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Inequality

Joseph E. Stiglitz, a Nobel laureate in economics, has pioneered pathbreaking theories in the fields of economic information, taxation, development, trade, and technical change.

Writing in "The Price of Inequality" in Project Syndicate he tackles the ever-increasing issue of inequality between people, in this case in the USA.

"America likes to think of itself as a land of opportunity, and others view it in much the same light. But, while we can all think of examples of Americans who rose to the top on their own, what really matters are the statistics: to what extent do an individual’s life chances depend on the income and education of his or her parents?

Nowadays, these numbers show that the American dream is a myth. There is less equality of opportunity in the United States today than there is in Europe – or, indeed, in any advanced industrial country for which there are data. 

This is one of the reasons that America has the highest level of inequality of any of the advanced countries – and its gap with the rest has been widening. In the “recovery” of 2009-2010, the top 1% of US income earners captured 93% of the income growth. Other inequality indicators – like wealth, health, and life expectancy – are as bad or even worse. The clear trend is one of concentration of income and wealth at the top, the hollowing out of the middle, and increasing poverty at the bottom.

It would be one thing if the high incomes of those at the top were the result of greater contributions to society, but the Great Recession showed otherwise: even bankers who had led the global economy, as well as their own firms, to the brink of ruin, received outsize bonuses.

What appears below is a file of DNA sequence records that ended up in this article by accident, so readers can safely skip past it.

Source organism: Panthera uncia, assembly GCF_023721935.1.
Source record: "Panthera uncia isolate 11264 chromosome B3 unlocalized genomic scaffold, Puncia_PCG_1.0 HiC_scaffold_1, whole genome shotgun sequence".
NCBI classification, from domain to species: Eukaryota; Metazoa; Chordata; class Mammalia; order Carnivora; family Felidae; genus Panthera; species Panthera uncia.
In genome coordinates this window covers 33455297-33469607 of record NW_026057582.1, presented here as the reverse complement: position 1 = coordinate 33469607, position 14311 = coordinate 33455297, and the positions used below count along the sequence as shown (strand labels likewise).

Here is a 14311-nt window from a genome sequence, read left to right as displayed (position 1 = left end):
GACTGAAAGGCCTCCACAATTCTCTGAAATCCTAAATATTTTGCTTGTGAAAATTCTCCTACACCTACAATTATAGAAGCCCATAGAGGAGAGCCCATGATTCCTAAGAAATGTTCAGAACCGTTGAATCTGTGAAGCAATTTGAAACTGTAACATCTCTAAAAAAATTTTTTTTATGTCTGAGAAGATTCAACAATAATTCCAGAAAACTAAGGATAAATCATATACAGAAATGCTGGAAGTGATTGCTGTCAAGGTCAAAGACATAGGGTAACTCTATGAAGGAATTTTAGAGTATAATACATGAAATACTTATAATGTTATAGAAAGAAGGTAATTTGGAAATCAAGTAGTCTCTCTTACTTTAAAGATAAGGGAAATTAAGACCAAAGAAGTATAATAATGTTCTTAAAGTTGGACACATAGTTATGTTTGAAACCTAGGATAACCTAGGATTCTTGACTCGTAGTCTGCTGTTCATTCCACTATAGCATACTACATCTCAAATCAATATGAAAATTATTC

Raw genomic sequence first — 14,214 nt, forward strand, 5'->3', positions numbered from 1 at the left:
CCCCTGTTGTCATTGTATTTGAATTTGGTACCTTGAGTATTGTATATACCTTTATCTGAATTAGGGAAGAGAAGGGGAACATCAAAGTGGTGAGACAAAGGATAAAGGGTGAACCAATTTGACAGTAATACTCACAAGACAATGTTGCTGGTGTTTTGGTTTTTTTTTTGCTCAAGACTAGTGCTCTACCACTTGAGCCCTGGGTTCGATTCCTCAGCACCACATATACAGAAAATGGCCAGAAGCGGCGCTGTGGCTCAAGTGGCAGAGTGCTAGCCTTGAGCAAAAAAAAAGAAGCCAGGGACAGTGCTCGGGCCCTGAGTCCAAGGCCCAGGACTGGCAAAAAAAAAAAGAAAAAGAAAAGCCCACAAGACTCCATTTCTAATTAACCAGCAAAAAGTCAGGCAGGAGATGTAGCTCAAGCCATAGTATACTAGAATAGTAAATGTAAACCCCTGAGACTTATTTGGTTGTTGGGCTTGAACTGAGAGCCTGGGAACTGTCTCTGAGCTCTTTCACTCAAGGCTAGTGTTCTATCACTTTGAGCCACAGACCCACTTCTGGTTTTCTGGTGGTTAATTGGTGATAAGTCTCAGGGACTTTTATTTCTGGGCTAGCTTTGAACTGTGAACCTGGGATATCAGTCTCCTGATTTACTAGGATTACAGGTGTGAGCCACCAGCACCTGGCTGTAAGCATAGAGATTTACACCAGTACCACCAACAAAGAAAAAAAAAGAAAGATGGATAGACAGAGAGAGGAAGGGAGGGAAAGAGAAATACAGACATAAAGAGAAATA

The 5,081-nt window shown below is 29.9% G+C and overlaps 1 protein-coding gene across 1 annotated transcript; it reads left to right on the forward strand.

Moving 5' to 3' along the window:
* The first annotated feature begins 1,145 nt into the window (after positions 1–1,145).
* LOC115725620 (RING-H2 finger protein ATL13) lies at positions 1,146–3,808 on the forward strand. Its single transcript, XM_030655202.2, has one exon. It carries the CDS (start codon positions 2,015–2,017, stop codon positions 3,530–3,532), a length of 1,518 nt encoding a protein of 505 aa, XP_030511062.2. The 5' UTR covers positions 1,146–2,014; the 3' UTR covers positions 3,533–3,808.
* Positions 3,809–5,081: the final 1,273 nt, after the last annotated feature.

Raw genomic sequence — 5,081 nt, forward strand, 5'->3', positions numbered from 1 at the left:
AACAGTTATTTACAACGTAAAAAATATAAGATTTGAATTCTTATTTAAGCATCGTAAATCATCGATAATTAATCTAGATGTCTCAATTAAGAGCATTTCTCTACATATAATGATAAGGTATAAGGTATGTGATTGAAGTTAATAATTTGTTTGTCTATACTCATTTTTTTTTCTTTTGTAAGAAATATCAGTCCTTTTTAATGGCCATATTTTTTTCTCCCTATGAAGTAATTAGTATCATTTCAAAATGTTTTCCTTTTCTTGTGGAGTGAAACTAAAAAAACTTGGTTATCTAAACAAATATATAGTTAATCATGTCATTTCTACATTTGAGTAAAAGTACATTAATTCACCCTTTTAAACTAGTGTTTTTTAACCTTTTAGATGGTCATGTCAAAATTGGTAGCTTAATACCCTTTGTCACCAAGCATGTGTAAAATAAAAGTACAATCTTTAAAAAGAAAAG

A closer look at those at the top reveals a disproportionate role for rent-seeking: some have obtained their wealth by exercising monopoly power; others are CEOs who have taken advantage of deficiencies in corporate governance to extract for themselves an excessive share of corporate earnings; and still others have used political connections to benefit from government munificence – either excessively high prices for what the government buys (drugs), or excessively low prices for what the government sells (mineral rights).

Likewise, part of the wealth of those in finance comes from exploiting the poor, through predatory lending and abusive credit-card practices. Those at the top, in such cases, are enriched at the direct expense of those at the bottom.

It might not be so bad if there were even a grain of truth to trickle-down economics – the quaint notion that everyone benefits from enriching those at the top. But most Americans today are worse off – with lower real (inflation-adjusted) incomes – than they were in 1997, a decade and a half ago. All of the benefits of growth have gone to the top."

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